"It would be something if he had succeeded; but he has still to do that. I admit, however, that he made me sit up for the time being. It all comes of going on the job so far from home. There was the old brute with the whole thing in his morning paper. He knew it must have been done by some fellow who could pass himself off for a gentleman, and I saw his eyebrows go up the moment I told him I was the man, with the same old twang that you could cut with a paper-knife. I did my best to get out of it — swore I had a pal who was a real swell — but I saw very plainly that I had given myself away. He gave up haggling. He paid my price as though he enjoyed doing it. But I felt him following me when I made tracks; though, of course, I didn't turn round to see."
"My dear Bunny, it's the very worst thing you can do. As long as you look unsuspecting they'll keep their distance, and so long as they keep their distance you stand a chance. Once show that you know you're being followed, and it's flight or fight for all you're worth. I never even looked round; and mind you never do in the same hole. I just hurried up to Blackfriars and booked for High Street, Kensington, at the top of my voice; and as the train was leaving Sloane Square out I hopped, and up all those stairs like a lamplighter, and round to the studio by the back streets. Well, to be on the safe side, I lay low there all the afternoon, hearing nothing in the least suspicious, and only wishing I had a window to look through instead of that beastly skylight. However, the coast seemed clear enough, and thus far it was my mere idea that he would follow me; there was nothing to show he had. So at last I marched out in my proper rig — almost straight into old Baird's arms!"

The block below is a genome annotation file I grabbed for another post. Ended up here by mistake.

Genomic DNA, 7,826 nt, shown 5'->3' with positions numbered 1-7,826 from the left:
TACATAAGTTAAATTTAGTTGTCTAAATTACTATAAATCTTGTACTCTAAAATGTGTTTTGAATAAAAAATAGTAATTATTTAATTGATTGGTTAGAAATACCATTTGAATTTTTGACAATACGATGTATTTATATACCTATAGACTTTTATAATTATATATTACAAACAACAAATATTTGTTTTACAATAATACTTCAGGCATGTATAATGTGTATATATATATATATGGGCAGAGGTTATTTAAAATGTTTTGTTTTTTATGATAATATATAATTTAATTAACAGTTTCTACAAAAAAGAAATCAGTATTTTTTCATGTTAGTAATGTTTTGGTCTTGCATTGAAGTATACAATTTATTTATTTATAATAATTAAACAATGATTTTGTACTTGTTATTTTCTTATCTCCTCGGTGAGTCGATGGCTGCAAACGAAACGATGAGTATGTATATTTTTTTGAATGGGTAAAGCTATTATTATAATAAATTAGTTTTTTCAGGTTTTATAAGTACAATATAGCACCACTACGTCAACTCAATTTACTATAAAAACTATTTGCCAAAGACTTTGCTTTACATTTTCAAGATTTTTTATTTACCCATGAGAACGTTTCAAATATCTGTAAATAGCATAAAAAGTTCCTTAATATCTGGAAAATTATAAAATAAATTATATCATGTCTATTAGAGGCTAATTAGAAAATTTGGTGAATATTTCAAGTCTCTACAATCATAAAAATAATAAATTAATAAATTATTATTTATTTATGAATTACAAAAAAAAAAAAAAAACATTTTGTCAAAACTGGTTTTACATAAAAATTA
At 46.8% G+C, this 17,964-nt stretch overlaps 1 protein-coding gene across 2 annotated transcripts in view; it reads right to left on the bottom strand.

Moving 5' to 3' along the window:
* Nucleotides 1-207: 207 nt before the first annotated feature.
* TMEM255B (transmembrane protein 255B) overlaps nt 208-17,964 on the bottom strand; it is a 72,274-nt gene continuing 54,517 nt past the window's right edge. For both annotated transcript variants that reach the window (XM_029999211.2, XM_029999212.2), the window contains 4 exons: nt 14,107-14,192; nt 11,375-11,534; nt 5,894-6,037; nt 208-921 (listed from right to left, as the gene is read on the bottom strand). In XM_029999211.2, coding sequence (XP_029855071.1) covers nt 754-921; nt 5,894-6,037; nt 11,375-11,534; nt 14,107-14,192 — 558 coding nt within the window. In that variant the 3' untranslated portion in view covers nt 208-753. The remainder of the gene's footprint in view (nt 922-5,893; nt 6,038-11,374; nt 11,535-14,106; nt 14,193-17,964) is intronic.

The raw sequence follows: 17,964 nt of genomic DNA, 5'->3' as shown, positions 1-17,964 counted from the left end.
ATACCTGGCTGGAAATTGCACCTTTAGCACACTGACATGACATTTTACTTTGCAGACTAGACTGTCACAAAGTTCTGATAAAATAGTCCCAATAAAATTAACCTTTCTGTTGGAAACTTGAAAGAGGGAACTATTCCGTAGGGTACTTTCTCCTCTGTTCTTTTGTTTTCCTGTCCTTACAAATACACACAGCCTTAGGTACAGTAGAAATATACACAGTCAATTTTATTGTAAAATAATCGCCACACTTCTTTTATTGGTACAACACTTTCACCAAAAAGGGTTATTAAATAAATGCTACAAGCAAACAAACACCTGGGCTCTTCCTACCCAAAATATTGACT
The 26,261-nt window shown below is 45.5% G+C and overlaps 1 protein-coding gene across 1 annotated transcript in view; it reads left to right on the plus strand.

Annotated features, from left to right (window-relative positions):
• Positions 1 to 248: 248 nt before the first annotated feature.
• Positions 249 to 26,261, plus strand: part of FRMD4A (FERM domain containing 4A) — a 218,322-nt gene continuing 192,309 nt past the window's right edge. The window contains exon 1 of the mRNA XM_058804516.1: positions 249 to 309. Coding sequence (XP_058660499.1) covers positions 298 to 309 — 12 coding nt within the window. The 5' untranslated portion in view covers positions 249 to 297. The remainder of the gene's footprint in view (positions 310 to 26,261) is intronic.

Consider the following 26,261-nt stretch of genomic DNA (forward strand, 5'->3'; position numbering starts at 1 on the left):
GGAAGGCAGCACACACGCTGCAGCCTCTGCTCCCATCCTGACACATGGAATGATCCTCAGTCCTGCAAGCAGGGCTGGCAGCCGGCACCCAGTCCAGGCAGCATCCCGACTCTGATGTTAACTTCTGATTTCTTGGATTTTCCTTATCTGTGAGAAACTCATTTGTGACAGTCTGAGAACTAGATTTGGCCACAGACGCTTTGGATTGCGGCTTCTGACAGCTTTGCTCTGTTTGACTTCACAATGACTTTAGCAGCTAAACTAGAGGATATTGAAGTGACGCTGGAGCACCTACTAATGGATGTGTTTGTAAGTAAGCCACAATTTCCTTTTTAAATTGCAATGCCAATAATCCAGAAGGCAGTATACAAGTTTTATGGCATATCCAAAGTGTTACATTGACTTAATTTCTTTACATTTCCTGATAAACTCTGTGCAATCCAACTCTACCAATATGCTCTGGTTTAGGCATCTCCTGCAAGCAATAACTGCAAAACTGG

"What on earth did you do?"
"Walked past him as though I had never set eyes on him in my life, and didn't then; took a hansom in the King's Road, and drove like the deuce to Clapham Junction; rushed on to the nearest platform, without a ticket, jumped into the first train I saw, got out at Twickenham, walked full tilt back to Richmond, took the District to Charing Cross, and here I am! Ready for a tub and a change, and the best dinner the club can give us. I came to you first, because I thought you might be getting anxious. Come round with me, and I won't keep you long."